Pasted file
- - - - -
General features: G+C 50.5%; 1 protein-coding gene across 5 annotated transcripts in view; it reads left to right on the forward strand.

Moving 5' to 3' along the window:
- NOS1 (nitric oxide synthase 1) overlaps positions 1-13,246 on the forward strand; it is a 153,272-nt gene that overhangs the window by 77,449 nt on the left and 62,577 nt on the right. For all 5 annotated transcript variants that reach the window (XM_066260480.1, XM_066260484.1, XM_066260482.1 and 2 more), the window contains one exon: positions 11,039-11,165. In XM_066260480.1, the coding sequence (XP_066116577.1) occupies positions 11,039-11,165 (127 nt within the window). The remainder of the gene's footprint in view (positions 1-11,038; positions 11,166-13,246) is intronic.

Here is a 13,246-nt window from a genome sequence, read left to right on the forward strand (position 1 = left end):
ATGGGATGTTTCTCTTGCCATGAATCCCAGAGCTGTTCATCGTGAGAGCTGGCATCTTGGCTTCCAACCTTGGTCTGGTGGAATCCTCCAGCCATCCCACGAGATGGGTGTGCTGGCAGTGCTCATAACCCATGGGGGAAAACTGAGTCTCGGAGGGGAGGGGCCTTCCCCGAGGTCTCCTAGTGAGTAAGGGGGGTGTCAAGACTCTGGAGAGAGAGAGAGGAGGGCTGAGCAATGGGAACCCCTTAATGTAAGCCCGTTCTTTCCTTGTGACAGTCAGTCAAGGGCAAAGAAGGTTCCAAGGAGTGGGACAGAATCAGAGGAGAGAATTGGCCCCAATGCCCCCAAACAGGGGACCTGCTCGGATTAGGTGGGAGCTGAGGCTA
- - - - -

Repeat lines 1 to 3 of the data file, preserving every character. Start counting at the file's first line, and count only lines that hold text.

General features: G+C 50.5%; 1 protein-coding gene across 5 annotated transcripts in view; it reads left to right on the forward strand.

Moving 5' to 3' along the window:
- NOS1 (nitric oxide synthase 1) overlaps positions 1-13,246 on the forward strand; it is a 153,272-nt gene that overhangs the window by 77,449 nt on the left and 62,577 nt on the right. For all 5 annotated transcript variants that reach the window (XM_066260480.1, XM_066260484.1, XM_066260482.1 and 2 more), the window contains one exon: positions 11,039-11,165. In XM_066260480.1, the coding sequence (XP_066116577.1) occupies positions 11,039-11,165 (127 nt within the window). The remainder of the gene's footprint in view (positions 1-11,038; positions 11,166-13,246) is intronic.